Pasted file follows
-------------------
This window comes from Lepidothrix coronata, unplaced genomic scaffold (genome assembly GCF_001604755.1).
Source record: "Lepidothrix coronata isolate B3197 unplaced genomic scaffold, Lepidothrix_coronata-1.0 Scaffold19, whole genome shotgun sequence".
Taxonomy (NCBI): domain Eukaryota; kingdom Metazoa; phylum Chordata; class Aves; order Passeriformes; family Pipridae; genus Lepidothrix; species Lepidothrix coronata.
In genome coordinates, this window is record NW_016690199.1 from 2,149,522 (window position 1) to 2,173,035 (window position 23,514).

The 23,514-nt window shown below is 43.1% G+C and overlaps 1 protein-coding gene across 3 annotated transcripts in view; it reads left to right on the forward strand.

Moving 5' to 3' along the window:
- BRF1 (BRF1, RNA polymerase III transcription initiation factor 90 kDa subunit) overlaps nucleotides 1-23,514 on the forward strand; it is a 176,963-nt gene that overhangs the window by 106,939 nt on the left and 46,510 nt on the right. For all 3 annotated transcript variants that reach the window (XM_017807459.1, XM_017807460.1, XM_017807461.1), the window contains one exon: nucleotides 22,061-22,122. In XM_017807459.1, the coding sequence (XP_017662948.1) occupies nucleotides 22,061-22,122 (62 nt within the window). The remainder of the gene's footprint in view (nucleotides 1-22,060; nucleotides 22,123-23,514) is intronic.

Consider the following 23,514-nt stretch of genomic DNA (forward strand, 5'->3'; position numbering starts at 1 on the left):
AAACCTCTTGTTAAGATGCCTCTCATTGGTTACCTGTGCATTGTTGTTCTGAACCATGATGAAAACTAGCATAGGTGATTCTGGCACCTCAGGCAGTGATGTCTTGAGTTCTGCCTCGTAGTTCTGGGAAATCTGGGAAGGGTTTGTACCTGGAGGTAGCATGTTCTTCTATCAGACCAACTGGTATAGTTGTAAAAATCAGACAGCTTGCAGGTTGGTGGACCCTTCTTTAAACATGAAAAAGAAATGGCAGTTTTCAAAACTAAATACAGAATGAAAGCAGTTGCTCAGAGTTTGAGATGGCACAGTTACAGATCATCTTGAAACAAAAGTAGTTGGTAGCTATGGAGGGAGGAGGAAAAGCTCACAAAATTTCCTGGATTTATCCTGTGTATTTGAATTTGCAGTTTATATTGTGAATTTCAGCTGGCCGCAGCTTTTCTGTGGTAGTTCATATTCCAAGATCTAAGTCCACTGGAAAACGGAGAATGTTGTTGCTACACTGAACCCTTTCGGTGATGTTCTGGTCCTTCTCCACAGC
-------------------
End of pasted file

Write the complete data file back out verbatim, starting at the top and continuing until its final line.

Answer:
This window comes from Lepidothrix coronata, unplaced genomic scaffold (genome assembly GCF_001604755.1).
Source record: "Lepidothrix coronata isolate B3197 unplaced genomic scaffold, Lepidothrix_coronata-1.0 Scaffold19, whole genome shotgun sequence".
Taxonomy (NCBI): domain Eukaryota; kingdom Metazoa; phylum Chordata; class Aves; order Passeriformes; family Pipridae; genus Lepidothrix; species Lepidothrix coronata.
In genome coordinates, this window is record NW_016690199.1 from 2,149,522 (window position 1) to 2,173,035 (window position 23,514).

The 23,514-nt window shown below is 43.1% G+C and overlaps 1 protein-coding gene across 3 annotated transcripts in view; it reads left to right on the forward strand.

Moving 5' to 3' along the window:
- BRF1 (BRF1, RNA polymerase III transcription initiation factor 90 kDa subunit) overlaps nucleotides 1-23,514 on the forward strand; it is a 176,963-nt gene that overhangs the window by 106,939 nt on the left and 46,510 nt on the right. For all 3 annotated transcript variants that reach the window (XM_017807459.1, XM_017807460.1, XM_017807461.1), the window contains one exon: nucleotides 22,061-22,122. In XM_017807459.1, the coding sequence (XP_017662948.1) occupies nucleotides 22,061-22,122 (62 nt within the window). The remainder of the gene's footprint in view (nucleotides 1-22,060; nucleotides 22,123-23,514) is intronic.

Consider the following 23,514-nt stretch of genomic DNA (forward strand, 5'->3'; position numbering starts at 1 on the left):
AAACCTCTTGTTAAGATGCCTCTCATTGGTTACCTGTGCATTGTTGTTCTGAACCATGATGAAAACTAGCATAGGTGATTCTGGCACCTCAGGCAGTGATGTCTTGAGTTCTGCCTCGTAGTTCTGGGAAATCTGGGAAGGGTTTGTACCTGGAGGTAGCATGTTCTTCTATCAGACCAACTGGTATAGTTGTAAAAATCAGACAGCTTGCAGGTTGGTGGACCCTTCTTTAAACATGAAAAAGAAATGGCAGTTTTCAAAACTAAATACAGAATGAAAGCAGTTGCTCAGAGTTTGAGATGGCACAGTTACAGATCATCTTGAAACAAAAGTAGTTGGTAGCTATGGAGGGAGGAGGAAAAGCTCACAAAATTTCCTGGATTTATCCTGTGTATTTGAATTTGCAGTTTATATTGTGAATTTCAGCTGGCCGCAGCTTTTCTGTGGTAGTTCATATTCCAAGATCTAAGTCCACTGGAAAACGGAGAATGTTGTTGCTACACTGAACCCTTTCGGTGATGTTCTGGTCCTTCTCCACAGC